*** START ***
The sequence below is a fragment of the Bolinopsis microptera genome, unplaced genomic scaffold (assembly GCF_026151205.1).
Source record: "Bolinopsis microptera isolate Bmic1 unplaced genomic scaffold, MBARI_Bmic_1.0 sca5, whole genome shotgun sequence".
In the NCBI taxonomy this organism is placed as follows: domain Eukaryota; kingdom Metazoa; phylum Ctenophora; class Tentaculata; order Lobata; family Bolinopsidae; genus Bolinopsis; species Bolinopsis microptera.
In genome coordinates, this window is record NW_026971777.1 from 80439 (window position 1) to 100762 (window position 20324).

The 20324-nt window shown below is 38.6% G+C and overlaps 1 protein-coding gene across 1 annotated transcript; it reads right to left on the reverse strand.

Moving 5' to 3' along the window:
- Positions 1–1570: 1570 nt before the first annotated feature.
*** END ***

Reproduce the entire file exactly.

The sequence below is a fragment of the Bolinopsis microptera genome, unplaced genomic scaffold (assembly GCF_026151205.1).
Source record: "Bolinopsis microptera isolate Bmic1 unplaced genomic scaffold, MBARI_Bmic_1.0 sca5, whole genome shotgun sequence".
In the NCBI taxonomy this organism is placed as follows: domain Eukaryota; kingdom Metazoa; phylum Ctenophora; class Tentaculata; order Lobata; family Bolinopsidae; genus Bolinopsis; species Bolinopsis microptera.
In genome coordinates, this window is record NW_026971777.1 from 80439 (window position 1) to 100762 (window position 20324).

The 20324-nt window shown below is 38.6% G+C and overlaps 1 protein-coding gene across 1 annotated transcript; it reads right to left on the reverse strand.

Moving 5' to 3' along the window:
- Positions 1–1570: 1570 nt before the first annotated feature.